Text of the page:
Planning for a long, fulfilling life
Human lifespan is the maximum number of years an individual from the human species can live based on observed examples. Lifespan holds for all living humans. As reported in Wikipedia, one verified person has reached the age of 122, the oldest so far.
Life expectancy refers to an estimate or an average number of years a person can expect to live. It’s affected by personal factors like your family history, your environment, your diet, and even your age and sex. US average life expectancy is about 79, according to the National Center for Health Statistics. Social Security reports:
- A man reaching age 65 today can expect to live, on average, until age 84.0.
- A woman turning age 65 today can expect to live, on average, until age 86.5.
- About one out of every three 65-year-olds today will live past age 90, and about one out of seven will live past age 95.
Longevity planning focuses on helping you make the most of the years left to you by taking the long view where your finances are concerned, beyond the first few years of retirement.
It’s about taking a close look at the resources you may need to maintain quality of life, such as home healthcare services, assisted living or arranging aging-in-place renovations for your home, protection against financial fraud, and other aspects.
We help you address the difficult questions concerning your future care and health. We serve as the focal point to help you and your family work through the issues and determine the best solutions.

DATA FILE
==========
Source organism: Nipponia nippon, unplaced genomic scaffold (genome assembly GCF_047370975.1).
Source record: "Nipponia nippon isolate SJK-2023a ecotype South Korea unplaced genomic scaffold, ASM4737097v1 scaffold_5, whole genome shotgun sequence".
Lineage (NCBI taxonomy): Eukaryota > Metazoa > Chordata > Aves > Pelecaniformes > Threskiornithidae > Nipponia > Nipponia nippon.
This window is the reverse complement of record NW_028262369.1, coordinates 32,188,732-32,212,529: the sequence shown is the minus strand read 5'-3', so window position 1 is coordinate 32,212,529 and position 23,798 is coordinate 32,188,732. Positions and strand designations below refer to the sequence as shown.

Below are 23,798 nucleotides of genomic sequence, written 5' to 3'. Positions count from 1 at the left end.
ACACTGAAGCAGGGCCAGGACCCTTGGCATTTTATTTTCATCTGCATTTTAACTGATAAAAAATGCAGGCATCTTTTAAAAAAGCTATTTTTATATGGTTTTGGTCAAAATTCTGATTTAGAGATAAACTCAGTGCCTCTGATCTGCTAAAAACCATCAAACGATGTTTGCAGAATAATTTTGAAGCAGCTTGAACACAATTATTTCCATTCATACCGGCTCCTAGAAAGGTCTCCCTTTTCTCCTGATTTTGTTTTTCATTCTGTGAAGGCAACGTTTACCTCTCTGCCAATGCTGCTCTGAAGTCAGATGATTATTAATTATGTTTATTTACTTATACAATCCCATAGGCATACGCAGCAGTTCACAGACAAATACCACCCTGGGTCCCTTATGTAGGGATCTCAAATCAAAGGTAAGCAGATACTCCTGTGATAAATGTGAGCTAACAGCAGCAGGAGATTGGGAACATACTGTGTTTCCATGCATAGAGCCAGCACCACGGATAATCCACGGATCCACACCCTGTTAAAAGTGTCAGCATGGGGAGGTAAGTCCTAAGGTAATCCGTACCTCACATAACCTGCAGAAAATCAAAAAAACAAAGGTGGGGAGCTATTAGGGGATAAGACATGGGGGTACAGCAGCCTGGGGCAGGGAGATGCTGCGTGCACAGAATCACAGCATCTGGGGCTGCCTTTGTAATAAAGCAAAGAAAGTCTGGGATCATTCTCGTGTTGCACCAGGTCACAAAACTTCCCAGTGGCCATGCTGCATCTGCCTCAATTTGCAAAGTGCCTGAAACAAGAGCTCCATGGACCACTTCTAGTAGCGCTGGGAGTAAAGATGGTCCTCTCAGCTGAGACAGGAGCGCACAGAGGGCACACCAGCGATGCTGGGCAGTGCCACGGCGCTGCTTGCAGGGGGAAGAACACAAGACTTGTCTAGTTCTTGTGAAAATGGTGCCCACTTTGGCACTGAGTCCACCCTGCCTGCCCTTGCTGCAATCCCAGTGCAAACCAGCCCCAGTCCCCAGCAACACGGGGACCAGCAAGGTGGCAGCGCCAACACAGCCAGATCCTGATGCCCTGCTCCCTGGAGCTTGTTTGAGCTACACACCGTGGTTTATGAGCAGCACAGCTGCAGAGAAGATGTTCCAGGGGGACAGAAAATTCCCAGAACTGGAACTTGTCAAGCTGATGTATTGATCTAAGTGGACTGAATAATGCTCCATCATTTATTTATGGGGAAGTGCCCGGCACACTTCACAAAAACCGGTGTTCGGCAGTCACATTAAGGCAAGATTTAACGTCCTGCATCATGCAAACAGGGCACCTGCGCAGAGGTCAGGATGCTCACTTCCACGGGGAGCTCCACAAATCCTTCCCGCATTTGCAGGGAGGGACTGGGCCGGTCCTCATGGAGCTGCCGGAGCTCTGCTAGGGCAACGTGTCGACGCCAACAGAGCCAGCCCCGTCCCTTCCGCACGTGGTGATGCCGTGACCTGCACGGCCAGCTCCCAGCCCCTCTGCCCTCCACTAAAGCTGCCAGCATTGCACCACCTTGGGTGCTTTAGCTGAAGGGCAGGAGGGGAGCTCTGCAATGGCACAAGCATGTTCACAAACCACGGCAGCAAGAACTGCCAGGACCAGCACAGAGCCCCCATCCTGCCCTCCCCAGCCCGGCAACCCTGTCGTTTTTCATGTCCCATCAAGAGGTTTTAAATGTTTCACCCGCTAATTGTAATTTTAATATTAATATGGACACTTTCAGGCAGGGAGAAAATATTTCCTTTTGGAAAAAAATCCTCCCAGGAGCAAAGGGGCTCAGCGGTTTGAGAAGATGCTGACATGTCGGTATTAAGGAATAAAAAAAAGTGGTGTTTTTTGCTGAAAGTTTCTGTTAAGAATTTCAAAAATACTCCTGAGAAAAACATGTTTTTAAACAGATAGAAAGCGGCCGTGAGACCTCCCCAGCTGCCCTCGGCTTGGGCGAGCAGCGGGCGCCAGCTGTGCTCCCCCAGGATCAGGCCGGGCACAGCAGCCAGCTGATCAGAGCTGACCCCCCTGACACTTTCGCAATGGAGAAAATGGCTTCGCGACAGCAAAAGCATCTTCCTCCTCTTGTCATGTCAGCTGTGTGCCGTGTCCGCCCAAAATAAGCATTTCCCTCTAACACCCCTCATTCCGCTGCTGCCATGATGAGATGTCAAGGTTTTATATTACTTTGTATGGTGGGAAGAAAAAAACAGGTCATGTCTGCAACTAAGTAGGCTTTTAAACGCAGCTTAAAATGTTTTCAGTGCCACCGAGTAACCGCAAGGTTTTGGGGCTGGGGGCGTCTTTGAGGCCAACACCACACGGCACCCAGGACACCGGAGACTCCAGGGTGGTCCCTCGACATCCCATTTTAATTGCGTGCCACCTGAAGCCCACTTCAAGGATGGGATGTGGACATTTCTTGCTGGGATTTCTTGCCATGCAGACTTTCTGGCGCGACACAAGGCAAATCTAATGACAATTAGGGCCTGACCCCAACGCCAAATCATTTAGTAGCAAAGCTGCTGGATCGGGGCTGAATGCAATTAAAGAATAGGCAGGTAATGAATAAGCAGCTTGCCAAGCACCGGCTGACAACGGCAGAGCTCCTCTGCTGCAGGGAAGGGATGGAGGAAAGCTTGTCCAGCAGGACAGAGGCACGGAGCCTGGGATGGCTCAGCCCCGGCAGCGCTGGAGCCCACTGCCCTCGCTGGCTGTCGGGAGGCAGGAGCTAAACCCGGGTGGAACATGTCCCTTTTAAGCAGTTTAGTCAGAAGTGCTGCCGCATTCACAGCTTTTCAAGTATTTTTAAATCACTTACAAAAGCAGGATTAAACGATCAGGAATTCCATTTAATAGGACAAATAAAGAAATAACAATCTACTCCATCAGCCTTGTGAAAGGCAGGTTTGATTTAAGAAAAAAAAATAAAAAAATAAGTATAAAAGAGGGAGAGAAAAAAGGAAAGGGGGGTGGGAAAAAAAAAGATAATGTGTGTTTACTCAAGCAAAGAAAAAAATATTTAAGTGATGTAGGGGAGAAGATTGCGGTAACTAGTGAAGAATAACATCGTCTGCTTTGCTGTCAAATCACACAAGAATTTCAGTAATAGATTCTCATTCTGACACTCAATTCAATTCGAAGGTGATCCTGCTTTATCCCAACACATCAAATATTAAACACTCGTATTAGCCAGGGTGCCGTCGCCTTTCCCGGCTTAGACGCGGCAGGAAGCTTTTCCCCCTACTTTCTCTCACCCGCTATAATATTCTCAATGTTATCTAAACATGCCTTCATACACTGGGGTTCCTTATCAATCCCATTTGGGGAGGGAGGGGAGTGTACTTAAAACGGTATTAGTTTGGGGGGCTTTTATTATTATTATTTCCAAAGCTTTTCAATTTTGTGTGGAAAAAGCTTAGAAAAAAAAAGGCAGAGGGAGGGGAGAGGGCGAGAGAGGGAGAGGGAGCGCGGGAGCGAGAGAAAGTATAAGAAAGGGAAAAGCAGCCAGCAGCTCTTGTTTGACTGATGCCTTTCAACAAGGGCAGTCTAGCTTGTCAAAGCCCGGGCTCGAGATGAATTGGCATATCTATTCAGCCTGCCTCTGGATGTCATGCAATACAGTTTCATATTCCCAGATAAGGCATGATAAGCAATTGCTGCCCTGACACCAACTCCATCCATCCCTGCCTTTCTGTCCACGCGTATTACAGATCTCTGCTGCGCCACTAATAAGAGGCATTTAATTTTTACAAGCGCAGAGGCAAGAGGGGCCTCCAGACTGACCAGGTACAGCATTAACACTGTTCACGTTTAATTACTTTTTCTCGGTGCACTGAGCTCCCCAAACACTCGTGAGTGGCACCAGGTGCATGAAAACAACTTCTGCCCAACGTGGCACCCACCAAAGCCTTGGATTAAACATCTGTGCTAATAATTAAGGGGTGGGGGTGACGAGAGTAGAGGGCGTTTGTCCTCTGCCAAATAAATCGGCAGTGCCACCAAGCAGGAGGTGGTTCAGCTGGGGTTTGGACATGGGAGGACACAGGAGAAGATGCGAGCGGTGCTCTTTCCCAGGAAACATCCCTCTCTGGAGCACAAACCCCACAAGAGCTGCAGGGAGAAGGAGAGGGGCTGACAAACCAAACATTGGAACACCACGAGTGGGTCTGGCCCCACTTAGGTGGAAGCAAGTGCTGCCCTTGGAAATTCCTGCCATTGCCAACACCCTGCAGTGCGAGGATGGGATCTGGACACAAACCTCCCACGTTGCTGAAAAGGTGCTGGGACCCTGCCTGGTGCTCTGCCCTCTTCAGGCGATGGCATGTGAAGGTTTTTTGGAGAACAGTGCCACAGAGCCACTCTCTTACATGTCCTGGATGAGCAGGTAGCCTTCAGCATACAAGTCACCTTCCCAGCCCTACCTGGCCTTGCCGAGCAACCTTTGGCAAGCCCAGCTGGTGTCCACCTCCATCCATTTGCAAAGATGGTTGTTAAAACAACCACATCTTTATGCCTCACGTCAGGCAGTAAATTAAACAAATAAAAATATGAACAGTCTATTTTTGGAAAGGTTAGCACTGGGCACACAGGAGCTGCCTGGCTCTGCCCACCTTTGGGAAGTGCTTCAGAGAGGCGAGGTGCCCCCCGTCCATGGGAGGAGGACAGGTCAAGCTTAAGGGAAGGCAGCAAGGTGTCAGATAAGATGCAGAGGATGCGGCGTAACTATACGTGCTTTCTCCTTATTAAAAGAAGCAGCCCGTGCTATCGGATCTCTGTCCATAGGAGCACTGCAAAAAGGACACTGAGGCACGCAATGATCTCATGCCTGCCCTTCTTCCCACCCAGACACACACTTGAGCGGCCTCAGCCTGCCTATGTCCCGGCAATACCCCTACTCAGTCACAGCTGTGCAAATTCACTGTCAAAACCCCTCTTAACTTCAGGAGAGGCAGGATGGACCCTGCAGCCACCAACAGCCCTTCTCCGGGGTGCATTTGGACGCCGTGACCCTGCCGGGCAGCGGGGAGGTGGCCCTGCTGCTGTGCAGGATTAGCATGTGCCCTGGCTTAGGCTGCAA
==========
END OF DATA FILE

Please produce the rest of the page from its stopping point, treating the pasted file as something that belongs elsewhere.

Raymond James worked with the MIT AgeLab’s Retirement and Longevity Planning project to help our clients organize their approach and plan for this issue. Feel free to download these documents and share them with family and friends:
- Raymond James Longevity Planning Resources.
- Raymond James Longevity Planning Brochure.
- Raymond James Longevity Resources Client Questionnaire.
In addition, Anne Bedingers’s Certified Aging-In-Place Specialist (CAPS) Designation through the National Association of Home Builders (NAHB) has given her the knowledge of what it takes to modify a home to be able to live in it longer. She has the ability refer clients to other professionals (e.g., builders, architects, designers) who have the CAPS certification.
To start, it could help you and your family to talk about these longevity questions:
Making the Most of Medicare's Open Enrollment Period
Tailored financial protections for your most important asset
Secure a plan for your family's future
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